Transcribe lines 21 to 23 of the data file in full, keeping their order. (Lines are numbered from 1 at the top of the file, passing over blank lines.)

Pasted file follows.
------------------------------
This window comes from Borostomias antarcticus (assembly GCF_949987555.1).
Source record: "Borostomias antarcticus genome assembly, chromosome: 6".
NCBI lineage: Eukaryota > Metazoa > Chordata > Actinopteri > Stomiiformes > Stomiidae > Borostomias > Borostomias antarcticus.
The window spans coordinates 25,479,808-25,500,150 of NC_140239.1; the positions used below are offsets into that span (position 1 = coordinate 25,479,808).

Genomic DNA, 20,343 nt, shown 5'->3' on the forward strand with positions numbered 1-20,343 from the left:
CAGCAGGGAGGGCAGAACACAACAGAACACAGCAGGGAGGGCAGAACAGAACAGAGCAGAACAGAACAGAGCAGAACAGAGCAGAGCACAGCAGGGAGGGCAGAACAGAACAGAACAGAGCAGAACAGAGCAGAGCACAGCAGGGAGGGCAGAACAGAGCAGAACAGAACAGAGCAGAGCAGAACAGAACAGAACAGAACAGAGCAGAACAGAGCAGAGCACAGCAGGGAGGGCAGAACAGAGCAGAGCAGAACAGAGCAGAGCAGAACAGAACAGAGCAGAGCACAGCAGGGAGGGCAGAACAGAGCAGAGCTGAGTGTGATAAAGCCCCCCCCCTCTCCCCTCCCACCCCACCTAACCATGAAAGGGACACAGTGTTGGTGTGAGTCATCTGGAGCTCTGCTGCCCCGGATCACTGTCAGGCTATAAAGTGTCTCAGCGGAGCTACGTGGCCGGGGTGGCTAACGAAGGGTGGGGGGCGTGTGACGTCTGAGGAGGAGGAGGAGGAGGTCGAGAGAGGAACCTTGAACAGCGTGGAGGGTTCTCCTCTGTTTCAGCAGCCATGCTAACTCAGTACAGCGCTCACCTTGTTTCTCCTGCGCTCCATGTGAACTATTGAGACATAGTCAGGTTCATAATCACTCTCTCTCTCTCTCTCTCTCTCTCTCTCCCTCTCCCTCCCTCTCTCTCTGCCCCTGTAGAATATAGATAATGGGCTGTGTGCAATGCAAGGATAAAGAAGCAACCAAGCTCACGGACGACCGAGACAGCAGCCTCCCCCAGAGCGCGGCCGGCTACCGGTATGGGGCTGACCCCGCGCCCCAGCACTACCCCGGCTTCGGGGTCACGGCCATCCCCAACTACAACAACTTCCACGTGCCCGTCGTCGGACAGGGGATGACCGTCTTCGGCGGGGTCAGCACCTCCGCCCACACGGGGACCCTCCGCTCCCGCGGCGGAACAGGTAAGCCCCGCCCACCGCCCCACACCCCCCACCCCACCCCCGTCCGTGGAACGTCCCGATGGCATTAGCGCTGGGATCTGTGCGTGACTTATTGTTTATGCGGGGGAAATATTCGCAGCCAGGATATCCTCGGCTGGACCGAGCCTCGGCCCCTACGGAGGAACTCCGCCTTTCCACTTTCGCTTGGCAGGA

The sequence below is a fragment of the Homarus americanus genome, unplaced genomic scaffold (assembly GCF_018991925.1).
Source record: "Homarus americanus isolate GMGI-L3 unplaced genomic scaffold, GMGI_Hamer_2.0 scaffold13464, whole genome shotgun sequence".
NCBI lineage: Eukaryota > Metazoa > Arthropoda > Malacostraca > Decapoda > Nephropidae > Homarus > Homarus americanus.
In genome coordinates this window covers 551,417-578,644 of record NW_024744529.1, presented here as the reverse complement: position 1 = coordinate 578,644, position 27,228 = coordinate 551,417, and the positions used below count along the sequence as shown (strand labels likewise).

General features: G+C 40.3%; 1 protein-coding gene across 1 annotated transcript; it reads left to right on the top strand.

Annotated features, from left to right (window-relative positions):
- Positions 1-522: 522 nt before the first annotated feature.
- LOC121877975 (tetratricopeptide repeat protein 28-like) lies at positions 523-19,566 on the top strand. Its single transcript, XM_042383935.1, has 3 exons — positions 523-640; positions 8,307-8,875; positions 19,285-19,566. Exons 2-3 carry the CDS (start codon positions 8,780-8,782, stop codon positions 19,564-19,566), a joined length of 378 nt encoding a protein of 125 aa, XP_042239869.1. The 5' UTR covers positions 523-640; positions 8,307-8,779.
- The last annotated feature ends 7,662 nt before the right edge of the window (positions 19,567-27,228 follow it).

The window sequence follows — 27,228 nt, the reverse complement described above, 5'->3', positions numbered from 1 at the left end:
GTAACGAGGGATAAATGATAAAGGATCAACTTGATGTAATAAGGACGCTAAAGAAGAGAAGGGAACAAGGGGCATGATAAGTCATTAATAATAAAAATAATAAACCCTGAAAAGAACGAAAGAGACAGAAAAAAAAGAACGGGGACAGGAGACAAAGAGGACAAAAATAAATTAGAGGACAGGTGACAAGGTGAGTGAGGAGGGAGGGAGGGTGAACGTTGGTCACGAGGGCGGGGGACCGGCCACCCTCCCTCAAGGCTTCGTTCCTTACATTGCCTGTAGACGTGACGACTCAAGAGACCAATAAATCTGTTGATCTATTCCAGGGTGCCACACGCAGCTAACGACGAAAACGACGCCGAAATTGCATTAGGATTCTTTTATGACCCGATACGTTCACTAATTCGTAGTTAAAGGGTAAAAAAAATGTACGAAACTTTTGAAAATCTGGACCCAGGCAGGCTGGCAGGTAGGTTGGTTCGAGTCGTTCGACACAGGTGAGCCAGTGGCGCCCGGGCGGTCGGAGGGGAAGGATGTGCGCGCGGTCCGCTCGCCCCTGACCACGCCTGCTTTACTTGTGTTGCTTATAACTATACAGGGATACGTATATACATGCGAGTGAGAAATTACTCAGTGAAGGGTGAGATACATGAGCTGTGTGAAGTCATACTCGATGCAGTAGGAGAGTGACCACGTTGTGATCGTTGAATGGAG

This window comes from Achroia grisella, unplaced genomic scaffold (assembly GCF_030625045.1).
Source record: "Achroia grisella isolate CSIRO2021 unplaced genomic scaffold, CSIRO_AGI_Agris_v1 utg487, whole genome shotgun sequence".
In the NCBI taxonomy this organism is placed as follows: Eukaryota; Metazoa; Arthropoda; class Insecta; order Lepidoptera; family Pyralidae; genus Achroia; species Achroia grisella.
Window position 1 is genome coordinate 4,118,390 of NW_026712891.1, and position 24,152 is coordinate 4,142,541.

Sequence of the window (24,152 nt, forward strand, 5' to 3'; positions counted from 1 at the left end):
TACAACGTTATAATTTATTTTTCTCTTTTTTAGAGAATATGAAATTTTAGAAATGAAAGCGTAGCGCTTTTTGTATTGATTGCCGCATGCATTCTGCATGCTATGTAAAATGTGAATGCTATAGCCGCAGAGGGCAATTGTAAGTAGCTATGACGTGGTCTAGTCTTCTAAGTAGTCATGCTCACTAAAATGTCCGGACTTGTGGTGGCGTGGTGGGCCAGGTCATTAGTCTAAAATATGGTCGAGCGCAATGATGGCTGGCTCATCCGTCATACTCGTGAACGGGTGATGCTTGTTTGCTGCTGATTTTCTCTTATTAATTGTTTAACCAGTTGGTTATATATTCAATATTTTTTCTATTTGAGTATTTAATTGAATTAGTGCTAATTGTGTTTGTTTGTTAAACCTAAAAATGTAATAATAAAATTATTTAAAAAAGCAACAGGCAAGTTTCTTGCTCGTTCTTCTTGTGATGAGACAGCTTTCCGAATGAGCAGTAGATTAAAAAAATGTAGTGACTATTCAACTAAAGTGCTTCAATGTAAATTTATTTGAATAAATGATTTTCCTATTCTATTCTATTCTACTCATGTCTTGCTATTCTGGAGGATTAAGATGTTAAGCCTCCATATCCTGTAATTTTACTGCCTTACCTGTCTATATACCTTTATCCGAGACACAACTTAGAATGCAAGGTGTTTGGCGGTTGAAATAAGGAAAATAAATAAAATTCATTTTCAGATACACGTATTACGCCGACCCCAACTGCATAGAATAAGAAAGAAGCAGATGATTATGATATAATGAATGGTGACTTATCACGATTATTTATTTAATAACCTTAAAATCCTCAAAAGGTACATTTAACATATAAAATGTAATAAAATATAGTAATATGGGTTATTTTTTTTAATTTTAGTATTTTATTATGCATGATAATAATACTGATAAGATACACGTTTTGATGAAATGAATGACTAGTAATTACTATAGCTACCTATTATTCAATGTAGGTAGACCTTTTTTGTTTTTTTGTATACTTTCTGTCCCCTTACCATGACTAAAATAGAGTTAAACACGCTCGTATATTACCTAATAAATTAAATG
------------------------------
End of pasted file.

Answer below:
Window position 1 is genome coordinate 4,118,390 of NW_026712891.1, and position 24,152 is coordinate 4,142,541.

Sequence of the window (24,152 nt, forward strand, 5' to 3'; positions counted from 1 at the left end):
TACAACGTTATAATTTATTTTTCTCTTTTTTAGAGAATATGAAATTTTAGAAATGAAAGCGTAGCGCTTTTTGTATTGATTGCCGCATGCATTCTGCATGCTATGTAAAATGTGAATGCTATAGCCGCAGAGGGCAATTGTAAGTAGCTATGACGTGGTCTAGTCTTCTAAGTAGTCATGCTCACTAAAATGTCCGGACTTGTGGTGGCGTGGTGGGCCAGGTCATTAGTCTAAAATATGGTCGAGCGCAATGATGGCTGGCTCATCCGTCATACTCGTGAACGGGTGATGCTTGTTTGCTGCTGATTTTCTCTTATTAATTGTTTAACCAGTTGGTTATATATTCAATATTTTTTCTATTTGAGTATTTAATTGAATTAGTGCTAATTGTGTTTGTTTGTTAAACCTAAAAATGTAATAATAAAATTATTTAAAAAAGCAACAGGCAAGTTTCTTGCTCGTTCTTCTTGTGATGAGACAGCTTTCCGAATGAGCAGTAGATTAAAAAAATGTAGTGACTATTCAACTAAAGTGCTTCAATGTAAATTTATTTGAATAAATGATTTTCCTATTCTATTCTATTCTACTCATGTCTTGCTATTCTGGAGGATTAAGATGTTAAGCCTCCATATCCTGTAATTTTACTGCCTTACCTGTCTATATACCTTTATCCGAGACACAACTTAGAATGCAAGGTGTTTGGCGGTTGAAATAAGGAAAATAAATAAAATTCATTTTCAGATACACGTATTACGCCGACCCCAACTGCATAGAATAAGAAAGAAGCAGATGATTATGATATAATGAATGGTGACTTATCACGATTATTTATTTAATAACCTTAAAATCCTCAAAAGGTACATTTAACATATAAAATGTAATAAAATATAGTAATATGGGTTATTTTTTTTAATTTTAGTATTTTATTATGCATGATAATAATACTGATAAGATACACGTTTTGATGAAATGAATGACTAGTAATTACTATAGCTACCTATTATTCAATGTAGGTAGACCTTTTTTGTTTTTTTGTATACTTTCTGTCCCCTTACCATGACTAAAATAGAGTTAAACACGCTCGTATATTACCTAATAAATTAAATG